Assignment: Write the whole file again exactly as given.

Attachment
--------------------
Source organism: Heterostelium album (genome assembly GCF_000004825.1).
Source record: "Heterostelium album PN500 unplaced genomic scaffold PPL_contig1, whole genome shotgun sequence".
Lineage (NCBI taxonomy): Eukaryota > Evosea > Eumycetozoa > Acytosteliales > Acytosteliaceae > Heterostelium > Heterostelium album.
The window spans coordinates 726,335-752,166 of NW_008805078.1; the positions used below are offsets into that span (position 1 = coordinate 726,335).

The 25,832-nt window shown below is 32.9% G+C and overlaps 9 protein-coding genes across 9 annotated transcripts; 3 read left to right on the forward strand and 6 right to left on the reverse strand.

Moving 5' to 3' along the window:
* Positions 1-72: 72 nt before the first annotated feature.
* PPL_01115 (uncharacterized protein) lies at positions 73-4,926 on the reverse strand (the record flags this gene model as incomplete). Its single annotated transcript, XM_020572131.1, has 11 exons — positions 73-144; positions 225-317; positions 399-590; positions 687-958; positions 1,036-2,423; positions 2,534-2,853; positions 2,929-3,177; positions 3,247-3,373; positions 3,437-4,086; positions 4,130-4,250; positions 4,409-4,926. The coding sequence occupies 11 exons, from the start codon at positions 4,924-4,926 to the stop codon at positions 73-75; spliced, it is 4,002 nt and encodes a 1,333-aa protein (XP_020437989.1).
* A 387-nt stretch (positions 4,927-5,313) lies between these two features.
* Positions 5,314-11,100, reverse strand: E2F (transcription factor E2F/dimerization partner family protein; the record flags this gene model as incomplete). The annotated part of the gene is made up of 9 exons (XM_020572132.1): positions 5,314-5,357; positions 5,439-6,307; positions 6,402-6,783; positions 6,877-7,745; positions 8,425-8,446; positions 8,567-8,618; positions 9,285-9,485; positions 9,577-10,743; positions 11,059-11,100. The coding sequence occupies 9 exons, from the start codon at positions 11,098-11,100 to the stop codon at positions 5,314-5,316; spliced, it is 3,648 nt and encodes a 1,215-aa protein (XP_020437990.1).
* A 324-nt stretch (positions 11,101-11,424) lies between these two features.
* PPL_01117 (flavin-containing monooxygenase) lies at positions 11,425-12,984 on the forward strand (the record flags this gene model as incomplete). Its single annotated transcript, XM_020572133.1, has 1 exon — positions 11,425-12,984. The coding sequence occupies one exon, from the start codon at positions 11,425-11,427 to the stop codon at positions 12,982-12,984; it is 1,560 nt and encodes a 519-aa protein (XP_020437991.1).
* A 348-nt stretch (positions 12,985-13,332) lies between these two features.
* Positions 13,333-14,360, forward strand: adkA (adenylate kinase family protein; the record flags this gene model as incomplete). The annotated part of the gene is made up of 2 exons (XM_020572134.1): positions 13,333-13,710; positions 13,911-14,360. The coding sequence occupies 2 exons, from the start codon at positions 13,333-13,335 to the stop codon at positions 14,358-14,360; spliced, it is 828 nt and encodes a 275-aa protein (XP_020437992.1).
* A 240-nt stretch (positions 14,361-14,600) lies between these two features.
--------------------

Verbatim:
Source organism: Heterostelium album (genome assembly GCF_000004825.1).
Source record: "Heterostelium album PN500 unplaced genomic scaffold PPL_contig1, whole genome shotgun sequence".
Lineage (NCBI taxonomy): Eukaryota > Evosea > Eumycetozoa > Acytosteliales > Acytosteliaceae > Heterostelium > Heterostelium album.
The window spans coordinates 726,335-752,166 of NW_008805078.1; the positions used below are offsets into that span (position 1 = coordinate 726,335).

The 25,832-nt window shown below is 32.9% G+C and overlaps 9 protein-coding genes across 9 annotated transcripts; 3 read left to right on the forward strand and 6 right to left on the reverse strand.

Moving 5' to 3' along the window:
* Positions 1-72: 72 nt before the first annotated feature.
* PPL_01115 (uncharacterized protein) lies at positions 73-4,926 on the reverse strand (the record flags this gene model as incomplete). Its single annotated transcript, XM_020572131.1, has 11 exons — positions 73-144; positions 225-317; positions 399-590; positions 687-958; positions 1,036-2,423; positions 2,534-2,853; positions 2,929-3,177; positions 3,247-3,373; positions 3,437-4,086; positions 4,130-4,250; positions 4,409-4,926. The coding sequence occupies 11 exons, from the start codon at positions 4,924-4,926 to the stop codon at positions 73-75; spliced, it is 4,002 nt and encodes a 1,333-aa protein (XP_020437989.1).
* A 387-nt stretch (positions 4,927-5,313) lies between these two features.
* Positions 5,314-11,100, reverse strand: E2F (transcription factor E2F/dimerization partner family protein; the record flags this gene model as incomplete). The annotated part of the gene is made up of 9 exons (XM_020572132.1): positions 5,314-5,357; positions 5,439-6,307; positions 6,402-6,783; positions 6,877-7,745; positions 8,425-8,446; positions 8,567-8,618; positions 9,285-9,485; positions 9,577-10,743; positions 11,059-11,100. The coding sequence occupies 9 exons, from the start codon at positions 11,098-11,100 to the stop codon at positions 5,314-5,316; spliced, it is 3,648 nt and encodes a 1,215-aa protein (XP_020437990.1).
* A 324-nt stretch (positions 11,101-11,424) lies between these two features.
* PPL_01117 (flavin-containing monooxygenase) lies at positions 11,425-12,984 on the forward strand (the record flags this gene model as incomplete). Its single annotated transcript, XM_020572133.1, has 1 exon — positions 11,425-12,984. The coding sequence occupies one exon, from the start codon at positions 11,425-11,427 to the stop codon at positions 12,982-12,984; it is 1,560 nt and encodes a 519-aa protein (XP_020437991.1).
* A 348-nt stretch (positions 12,985-13,332) lies between these two features.
* Positions 13,333-14,360, forward strand: adkA (adenylate kinase family protein; the record flags this gene model as incomplete). The annotated part of the gene is made up of 2 exons (XM_020572134.1): positions 13,333-13,710; positions 13,911-14,360. The coding sequence occupies 2 exons, from the start codon at positions 13,333-13,335 to the stop codon at positions 14,358-14,360; spliced, it is 828 nt and encodes a 275-aa protein (XP_020437992.1).
* A 240-nt stretch (positions 14,361-14,600) lies between these two features.